It was not easy at first. I failed every day. Yet there were moments when I made progress. I started to string those moments together. Then they became lengthier periods, then days. Now the norm for me is to be a better person while I am driving. It was this year, 9 years after returning home from deployment, that I noticed a new behavior, and when I did so I was filled with joy. I’ll explain… in Iraq if a vehicle came towards our patrol it was my job to stop it. This first meant deploying weapons, but if it were too close, too fast, it meant ramming it with my own vehicle. You see, it is better that my vehicle, which was the rear vehicle in the patrol, to be destroyed by a car-bomb than the possibility that it get past me and near the center of the patrol, possibly taking out my Patrol Leader. Sacrifice is a part of the job. For 9 years after, whenever an oncoming car would cross the center-line and into my lane, my immediate reflexive reaction was to point my car toward it, regardless if it is a small car or a bus. This is, needless to say, a very dumb thing to do. Now, years later, a car crossed into my lane and my reflex was to avoid it.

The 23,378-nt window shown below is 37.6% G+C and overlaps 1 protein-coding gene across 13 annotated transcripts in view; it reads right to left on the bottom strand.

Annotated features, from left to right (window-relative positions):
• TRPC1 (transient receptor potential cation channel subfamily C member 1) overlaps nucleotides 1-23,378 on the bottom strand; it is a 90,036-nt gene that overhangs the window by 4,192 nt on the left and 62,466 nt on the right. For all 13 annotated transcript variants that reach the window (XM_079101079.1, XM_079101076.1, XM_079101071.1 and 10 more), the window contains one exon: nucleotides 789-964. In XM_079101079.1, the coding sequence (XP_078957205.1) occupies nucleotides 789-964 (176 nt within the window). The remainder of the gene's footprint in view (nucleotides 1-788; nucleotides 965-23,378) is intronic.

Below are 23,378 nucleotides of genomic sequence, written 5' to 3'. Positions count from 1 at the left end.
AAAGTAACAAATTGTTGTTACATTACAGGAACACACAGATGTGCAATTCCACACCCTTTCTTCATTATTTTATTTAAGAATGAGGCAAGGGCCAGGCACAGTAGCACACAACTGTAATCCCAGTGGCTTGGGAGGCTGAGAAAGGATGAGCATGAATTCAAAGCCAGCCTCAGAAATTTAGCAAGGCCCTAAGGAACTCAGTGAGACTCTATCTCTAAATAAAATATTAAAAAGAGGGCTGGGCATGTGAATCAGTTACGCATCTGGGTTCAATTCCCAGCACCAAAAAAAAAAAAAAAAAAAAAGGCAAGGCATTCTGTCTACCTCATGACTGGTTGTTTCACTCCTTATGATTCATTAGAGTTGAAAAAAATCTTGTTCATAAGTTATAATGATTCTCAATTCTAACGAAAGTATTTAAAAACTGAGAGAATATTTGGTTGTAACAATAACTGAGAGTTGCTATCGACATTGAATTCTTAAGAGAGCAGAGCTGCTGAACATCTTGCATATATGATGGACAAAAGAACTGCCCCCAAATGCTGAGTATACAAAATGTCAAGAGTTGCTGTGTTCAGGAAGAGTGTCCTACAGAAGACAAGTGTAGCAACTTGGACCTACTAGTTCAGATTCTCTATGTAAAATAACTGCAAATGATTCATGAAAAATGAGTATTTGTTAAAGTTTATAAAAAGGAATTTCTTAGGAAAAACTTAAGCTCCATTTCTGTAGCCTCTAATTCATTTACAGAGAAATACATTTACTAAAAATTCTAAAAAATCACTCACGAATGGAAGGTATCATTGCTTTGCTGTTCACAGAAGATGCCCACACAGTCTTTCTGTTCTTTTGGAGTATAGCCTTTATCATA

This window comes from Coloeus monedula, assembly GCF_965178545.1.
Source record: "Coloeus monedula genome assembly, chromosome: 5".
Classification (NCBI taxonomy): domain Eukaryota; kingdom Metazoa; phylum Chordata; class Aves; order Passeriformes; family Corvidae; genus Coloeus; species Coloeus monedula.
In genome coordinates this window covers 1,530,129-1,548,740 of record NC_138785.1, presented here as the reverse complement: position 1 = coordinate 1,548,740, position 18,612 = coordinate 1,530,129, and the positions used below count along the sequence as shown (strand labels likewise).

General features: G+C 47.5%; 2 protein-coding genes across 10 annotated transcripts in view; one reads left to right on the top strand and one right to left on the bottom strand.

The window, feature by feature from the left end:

I have my days, when I am tired, poor diet, stress, boredom, or whatever, when I slip into past habits, and find myself gassing the car forward simply because the person that came up behind me is driving faster (competition) or weaving in and out of traffic (aggressive). When I catch myself I will use a variety of things to gain center again. Breathing, music, purposefully driving the exact speed limit (everyone else is driving faster), critically examining my assumptions about the other drivers, and more.
Fifteen months ago I put my truck in the shop for the weekend and the loaner car the dealership gave me was a convertible Mustang. I drove that car all weekend and fell in love with it. Though it was the winter time, I put the top down and was taken back to the days when I rode my bike around Eugene. Two days later I traded my truck for that car and never looked back. I’ve found myself sitting in bumper-to-bumper traffic, the freeway swollen with cars at a standstill. I would look around and see the faces of people in their cars, faces twisted with frustration and angst. Then I would look up at the blue sky, feel the warmth of the sun, and smile. It was hard to be in a hurry when one was savoring an experience. Driving to work in the morning I will sometimes put on a chill music list, put the top down, leave with an extra 10 minutes, and enjoy the drive without hurry. Around me drivers are jockeying for position, trying to beat red-lights, or fit into a space with their vehicle. I’ll notice that a car, driving with anger and aggression, will reach a point across town at roughly the same time that I do, or perhaps 60 seconds faster. Is 60 seconds worth increased stress in my life? No.
I might not have been ready for my car five years ago. But doing the work, meditating regularly, viewing difficulties as opportunities to develop my best self, realizing that I am not the center of the universe and that others have their own interests also, has helped prepare me for this car. Now I can drive my car, enjoying the experience, being energized by it, instead of the other way around.